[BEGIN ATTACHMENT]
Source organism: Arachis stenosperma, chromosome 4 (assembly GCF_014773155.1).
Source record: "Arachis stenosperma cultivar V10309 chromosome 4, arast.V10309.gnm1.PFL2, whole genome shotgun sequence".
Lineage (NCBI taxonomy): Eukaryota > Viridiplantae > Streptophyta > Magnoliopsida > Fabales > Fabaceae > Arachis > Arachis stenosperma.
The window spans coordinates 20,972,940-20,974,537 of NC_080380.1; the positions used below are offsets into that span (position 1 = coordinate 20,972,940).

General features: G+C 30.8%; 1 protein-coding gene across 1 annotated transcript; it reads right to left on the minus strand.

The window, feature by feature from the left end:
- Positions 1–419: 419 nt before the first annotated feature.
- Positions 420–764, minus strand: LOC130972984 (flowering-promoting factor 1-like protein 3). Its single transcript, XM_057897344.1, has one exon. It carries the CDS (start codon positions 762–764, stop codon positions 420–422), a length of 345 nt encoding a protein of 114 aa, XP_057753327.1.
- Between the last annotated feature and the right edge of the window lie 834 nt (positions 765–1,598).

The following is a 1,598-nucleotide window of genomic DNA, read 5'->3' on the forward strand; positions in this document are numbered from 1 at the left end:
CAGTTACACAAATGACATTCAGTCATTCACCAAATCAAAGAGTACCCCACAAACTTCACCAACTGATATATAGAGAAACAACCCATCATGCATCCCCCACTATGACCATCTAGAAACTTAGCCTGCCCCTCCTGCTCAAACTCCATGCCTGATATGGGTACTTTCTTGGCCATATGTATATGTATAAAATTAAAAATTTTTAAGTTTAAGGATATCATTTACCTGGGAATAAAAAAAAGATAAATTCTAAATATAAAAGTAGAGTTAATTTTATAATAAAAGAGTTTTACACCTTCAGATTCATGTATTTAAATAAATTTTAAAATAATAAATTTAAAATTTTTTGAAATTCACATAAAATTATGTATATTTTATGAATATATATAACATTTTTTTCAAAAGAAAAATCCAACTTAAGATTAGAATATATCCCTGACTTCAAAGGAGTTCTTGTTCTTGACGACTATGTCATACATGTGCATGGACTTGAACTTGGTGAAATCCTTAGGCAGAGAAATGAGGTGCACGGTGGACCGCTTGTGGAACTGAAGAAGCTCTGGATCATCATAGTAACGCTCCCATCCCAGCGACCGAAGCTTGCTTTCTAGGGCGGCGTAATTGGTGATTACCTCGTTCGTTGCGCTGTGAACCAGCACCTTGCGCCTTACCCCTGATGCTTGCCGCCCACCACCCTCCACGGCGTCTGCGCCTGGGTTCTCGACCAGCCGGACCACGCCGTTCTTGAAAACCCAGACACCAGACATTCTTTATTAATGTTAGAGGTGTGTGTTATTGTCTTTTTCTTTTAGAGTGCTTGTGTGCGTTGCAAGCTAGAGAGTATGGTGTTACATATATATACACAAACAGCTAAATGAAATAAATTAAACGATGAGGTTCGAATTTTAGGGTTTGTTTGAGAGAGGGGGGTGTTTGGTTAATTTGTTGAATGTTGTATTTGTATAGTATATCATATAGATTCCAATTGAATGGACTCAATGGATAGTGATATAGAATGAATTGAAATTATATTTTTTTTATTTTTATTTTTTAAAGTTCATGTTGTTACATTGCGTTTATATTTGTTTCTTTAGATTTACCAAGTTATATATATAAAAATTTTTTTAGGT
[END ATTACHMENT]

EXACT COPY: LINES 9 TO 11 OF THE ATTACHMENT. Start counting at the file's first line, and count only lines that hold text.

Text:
- Between the last annotated feature and the right edge of the window lie 834 nt (positions 765–1,598).

The following is a 1,598-nucleotide window of genomic DNA, read 5'->3' on the forward strand; positions in this document are numbered from 1 at the left end:
CAGTTACACAAATGACATTCAGTCATTCACCAAATCAAAGAGTACCCCACAAACTTCACCAACTGATATATAGAGAAACAACCCATCATGCATCCCCCACTATGACCATCTAGAAACTTAGCCTGCCCCTCCTGCTCAAACTCCATGCCTGATATGGGTACTTTCTTGGCCATATGTATATGTATAAAATTAAAAATTTTTAAGTTTAAGGATATCATTTACCTGGGAATAAAAAAAAGATAAATTCTAAATATAAAAGTAGAGTTAATTTTATAATAAAAGAGTTTTACACCTTCAGATTCATGTATTTAAATAAATTTTAAAATAATAAATTTAAAATTTTTTGAAATTCACATAAAATTATGTATATTTTATGAATATATATAACATTTTTTTCAAAAGAAAAATCCAACTTAAGATTAGAATATATCCCTGACTTCAAAGGAGTTCTTGTTCTTGACGACTATGTCATACATGTGCATGGACTTGAACTTGGTGAAATCCTTAGGCAGAGAAATGAGGTGCACGGTGGACCGCTTGTGGAACTGAAGAAGCTCTGGATCATCATAGTAACGCTCCCATCCCAGCGACCGAAGCTTGCTTTCTAGGGCGGCGTAATTGGTGATTACCTCGTTCGTTGCGCTGTGAACCAGCACCTTGCGCCTTACCCCTGATGCTTGCCGCCCACCACCCTCCACGGCGTCTGCGCCTGGGTTCTCGACCAGCCGGACCACGCCGTTCTTGAAAACCCAGACACCAGACATTCTTTATTAATGTTAGAGGTGTGTGTTATTGTCTTTTTCTTTTAGAGTGCTTGTGTGCGTTGCAAGCTAGAGAGTATGGTGTTACATATATATACACAAACAGCTAAATGAAATAAATTAAACGATGAGGTTCGAATTTTAGGGTTTGTTTGAGAGAGGGGGGTGTTTGGTTAATTTGTTGAATGTTGTATTTGTATAGTATATCATATAGATTCCAATTGAATGGACTCAATGGATAGTGATATAGAATGAATTGAAATTATATTTTTTTTATTTTTATTTTTTAAAGTTCATGTTGTTACATTGCGTTTATATTTGTTTCTTTAGATTTACCAAGTTATATATATAAAAATTTTTTTAGGT